FROM Kenya to the Border, Makwaya ‘Mak’ Masudi, is one to watch.
After long aspiring to become an actor, Mak will make his television debut on the ABC TV’s latest legal drama – Newton’s Law.
Newton’s Law follows a suburban solicitor’s (Claudia Karvan) journey as she resumes her career at the bar.
The 22-year-old worked alongside a star-studded Australian cast, including Karvan, Toby Schmitz, Georgina Naidu and Miranda Tapsell.
Mak impressed the casting panel from the get go, immediately being asked back for a second audition, leading to a meeting with director Jennifer Leacey.
“It was scary, I was wondering what I had done,” Mak said.
What he had done was impress Leacey, landing the role of Zareb Mulumba, an office cleaner turned client of the featured law firm.
Mak said the two months spent filming on set as an “extraordinary” experience.
“Meeting such amazing people on set and working with such well-known names was amazing,” Mak said.
“It’s a big role for someone like me with not much experience.”
Mak is well prepared after completing a “full-on” year at the New York Film Academy in Queensland as well as some smaller acting jobs and auditions.
Newton’s Law will mark Mak’s public acting debut.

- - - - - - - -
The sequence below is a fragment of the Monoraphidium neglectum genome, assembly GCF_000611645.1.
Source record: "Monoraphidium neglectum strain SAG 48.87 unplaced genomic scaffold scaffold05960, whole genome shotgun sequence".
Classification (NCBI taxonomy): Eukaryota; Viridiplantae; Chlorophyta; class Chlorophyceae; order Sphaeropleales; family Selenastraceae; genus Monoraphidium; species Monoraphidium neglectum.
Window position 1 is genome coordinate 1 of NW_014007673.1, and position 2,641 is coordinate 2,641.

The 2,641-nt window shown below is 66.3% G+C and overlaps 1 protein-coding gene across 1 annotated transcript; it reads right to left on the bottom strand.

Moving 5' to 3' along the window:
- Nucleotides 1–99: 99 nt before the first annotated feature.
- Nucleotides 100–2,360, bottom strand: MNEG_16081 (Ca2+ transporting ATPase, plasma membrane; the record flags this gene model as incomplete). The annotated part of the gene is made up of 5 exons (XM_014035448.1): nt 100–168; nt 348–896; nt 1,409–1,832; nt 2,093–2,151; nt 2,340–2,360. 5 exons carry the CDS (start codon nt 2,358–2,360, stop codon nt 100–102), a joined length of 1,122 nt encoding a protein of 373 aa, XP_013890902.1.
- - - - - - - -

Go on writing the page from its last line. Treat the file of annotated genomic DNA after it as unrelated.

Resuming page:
However, getting to where he is today has been no easy road.
Before relocating to Albury-Wodonga, the Masudi family were living in the Kakuma Refugee Camp in Kenya.
Being of refugee background, it's hard to make it in any industry but it can also work to your advantage.Makwaya Masudi
When he was younger, Mak recalls being at a poetry performance when he was told his baby sister had died shortly after childbirth.
“I was filled with emotion but I felt that there was little I could do, she had passed, my mother would be grieving. I took all the emotion and finished my performance,” he said.
“I felt some sort of blessing. My little sister had passed but she had life, as short as it was. That realization was in my performance and still is in my performances to this day.”
Despite the rocky start, Mak still holds a positive outlook.
“Being of refugee background, it’s hard to make it in any industry but it can also work to your advantage,” Mak said.
“You have so much to choose from and to present your own life work as a motivation to yourself.”
As for what’s next – Mak’s keeping quiet, hinting at an American project in the works.